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But with this lovely lady, our Hero’s hero, John Churchill, the Duke of Marlborough, was almost caught “in flagrante delicto” because on one occasion he was in ‘ardour amour’ entwined with the Royal Concubine in her great bedchamber, and was startled by the sudden arrival of the King.
It was then that John Churchill showed his instinctive Gallantry to protect a “Damsel in distress” as he forced himself to leap out of the window of her second story bedroom, buck naked, as King Charles walked through her boudoir to her bedroom. John Churchill managed to survive the naked high jump, with his manhood untrampled, and still nude got on a horse and rode off, and thus made good his escape. This appears to be a daring escape in a similar way that his great great grandson many years later, made his own escape from the Boers by jumping down from the roof of his internment camp toilets — albeit with his clothes still on.

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This was to be a source of merriment for the drinks session because many times over the years Winston used to recount this story as he joked privately in a rather coarse tone, amongst male friends in the club or at the tea room, when full of guffaws, would start by saying: “That this story he was going to share was politically incorrect for his age and time, let alone for his gentlemanly sensibilities, and yet there’s got to be something with the Churchills jumping the ladies, and jumping from the ladies.”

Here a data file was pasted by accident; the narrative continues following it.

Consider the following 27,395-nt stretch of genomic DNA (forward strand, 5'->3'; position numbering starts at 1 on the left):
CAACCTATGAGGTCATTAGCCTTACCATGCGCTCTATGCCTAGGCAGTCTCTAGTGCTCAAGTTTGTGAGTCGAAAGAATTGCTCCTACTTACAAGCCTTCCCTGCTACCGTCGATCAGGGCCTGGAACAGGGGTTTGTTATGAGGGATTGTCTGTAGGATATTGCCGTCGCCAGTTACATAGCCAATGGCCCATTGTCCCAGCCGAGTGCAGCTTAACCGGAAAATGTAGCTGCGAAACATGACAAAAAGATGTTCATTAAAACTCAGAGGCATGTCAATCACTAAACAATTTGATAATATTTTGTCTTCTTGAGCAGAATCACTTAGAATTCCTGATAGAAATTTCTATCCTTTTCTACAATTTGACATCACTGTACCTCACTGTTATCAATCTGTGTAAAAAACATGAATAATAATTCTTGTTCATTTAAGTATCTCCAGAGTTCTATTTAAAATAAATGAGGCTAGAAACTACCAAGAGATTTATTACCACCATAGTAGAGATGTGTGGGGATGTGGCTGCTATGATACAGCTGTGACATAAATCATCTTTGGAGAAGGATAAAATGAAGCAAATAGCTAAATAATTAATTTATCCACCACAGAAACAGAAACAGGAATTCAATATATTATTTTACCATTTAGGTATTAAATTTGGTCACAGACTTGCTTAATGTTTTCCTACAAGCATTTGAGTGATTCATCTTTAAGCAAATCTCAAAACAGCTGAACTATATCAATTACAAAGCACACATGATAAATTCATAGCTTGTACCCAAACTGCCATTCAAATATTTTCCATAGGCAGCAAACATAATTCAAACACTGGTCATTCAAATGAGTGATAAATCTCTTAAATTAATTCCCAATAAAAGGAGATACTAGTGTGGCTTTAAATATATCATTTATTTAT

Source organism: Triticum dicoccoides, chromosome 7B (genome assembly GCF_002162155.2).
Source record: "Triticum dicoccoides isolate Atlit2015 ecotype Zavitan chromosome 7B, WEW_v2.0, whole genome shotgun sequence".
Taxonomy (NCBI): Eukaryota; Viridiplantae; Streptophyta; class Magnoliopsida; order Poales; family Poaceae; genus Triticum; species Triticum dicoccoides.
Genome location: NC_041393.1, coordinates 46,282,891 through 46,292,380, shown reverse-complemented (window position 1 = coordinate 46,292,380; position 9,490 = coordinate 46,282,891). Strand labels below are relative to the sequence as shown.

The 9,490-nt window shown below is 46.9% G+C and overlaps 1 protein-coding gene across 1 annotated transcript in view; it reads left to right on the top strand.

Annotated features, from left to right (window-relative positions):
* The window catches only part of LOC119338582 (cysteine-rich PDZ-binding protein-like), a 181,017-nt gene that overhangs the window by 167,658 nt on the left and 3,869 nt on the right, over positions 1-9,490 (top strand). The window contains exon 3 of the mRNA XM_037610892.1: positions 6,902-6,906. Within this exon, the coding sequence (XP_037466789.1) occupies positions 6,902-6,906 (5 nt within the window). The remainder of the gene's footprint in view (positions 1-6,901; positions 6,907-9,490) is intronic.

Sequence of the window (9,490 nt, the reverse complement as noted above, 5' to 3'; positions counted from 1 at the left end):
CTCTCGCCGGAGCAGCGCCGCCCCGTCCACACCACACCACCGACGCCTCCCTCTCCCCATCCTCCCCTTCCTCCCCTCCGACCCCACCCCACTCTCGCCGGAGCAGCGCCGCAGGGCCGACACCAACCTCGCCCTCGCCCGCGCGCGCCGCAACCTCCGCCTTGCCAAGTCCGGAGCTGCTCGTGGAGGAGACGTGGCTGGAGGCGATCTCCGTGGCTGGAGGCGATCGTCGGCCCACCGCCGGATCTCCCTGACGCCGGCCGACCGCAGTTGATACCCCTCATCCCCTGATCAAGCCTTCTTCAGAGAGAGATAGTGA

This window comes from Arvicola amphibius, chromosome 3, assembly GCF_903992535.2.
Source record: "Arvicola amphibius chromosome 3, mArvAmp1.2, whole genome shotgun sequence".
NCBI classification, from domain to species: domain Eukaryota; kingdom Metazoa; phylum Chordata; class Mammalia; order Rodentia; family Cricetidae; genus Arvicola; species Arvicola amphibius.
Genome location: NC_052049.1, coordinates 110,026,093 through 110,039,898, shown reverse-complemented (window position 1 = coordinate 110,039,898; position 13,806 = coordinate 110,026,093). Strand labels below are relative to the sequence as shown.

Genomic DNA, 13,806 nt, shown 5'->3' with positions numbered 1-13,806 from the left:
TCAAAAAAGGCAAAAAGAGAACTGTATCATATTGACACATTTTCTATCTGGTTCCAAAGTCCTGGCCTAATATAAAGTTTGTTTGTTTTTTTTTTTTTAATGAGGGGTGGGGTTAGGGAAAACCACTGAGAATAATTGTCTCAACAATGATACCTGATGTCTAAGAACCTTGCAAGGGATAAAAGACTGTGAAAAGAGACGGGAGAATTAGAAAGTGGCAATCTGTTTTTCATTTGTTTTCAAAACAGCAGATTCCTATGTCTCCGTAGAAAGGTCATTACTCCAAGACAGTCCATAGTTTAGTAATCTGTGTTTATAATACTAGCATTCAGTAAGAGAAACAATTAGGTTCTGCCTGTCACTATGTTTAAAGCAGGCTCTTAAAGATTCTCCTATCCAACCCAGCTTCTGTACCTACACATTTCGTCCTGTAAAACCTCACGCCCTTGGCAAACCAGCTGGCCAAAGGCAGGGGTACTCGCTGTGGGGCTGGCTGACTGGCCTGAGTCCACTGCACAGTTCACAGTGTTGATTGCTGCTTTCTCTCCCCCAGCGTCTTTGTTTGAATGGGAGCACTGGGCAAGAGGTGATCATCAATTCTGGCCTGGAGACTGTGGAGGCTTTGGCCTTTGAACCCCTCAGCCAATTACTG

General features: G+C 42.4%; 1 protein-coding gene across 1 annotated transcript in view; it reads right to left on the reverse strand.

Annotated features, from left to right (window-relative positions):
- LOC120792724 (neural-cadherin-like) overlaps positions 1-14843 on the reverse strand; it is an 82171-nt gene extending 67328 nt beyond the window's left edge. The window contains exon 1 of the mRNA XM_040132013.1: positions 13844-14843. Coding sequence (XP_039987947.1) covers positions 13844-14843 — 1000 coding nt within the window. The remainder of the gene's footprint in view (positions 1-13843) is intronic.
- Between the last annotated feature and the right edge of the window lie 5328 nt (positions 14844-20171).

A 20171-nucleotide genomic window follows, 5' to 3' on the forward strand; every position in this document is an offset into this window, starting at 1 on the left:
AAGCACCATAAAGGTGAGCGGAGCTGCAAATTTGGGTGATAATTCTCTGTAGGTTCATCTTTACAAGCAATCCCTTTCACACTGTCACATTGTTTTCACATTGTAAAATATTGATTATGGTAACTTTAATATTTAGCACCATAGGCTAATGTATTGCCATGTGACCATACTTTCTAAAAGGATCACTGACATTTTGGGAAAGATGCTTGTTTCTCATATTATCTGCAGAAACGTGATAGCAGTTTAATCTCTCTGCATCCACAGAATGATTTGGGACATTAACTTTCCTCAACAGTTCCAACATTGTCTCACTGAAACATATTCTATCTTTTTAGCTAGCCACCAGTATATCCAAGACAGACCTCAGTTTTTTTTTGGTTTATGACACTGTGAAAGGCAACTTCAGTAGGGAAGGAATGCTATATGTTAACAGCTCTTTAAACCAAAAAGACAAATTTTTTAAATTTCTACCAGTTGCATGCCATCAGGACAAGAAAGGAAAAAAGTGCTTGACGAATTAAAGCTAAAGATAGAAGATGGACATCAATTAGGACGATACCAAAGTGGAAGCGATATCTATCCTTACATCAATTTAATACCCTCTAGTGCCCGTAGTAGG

Often times, he intimated that it was his special trait to be able to survive both feats: “Jumping into the fire and jumping out of the fire.”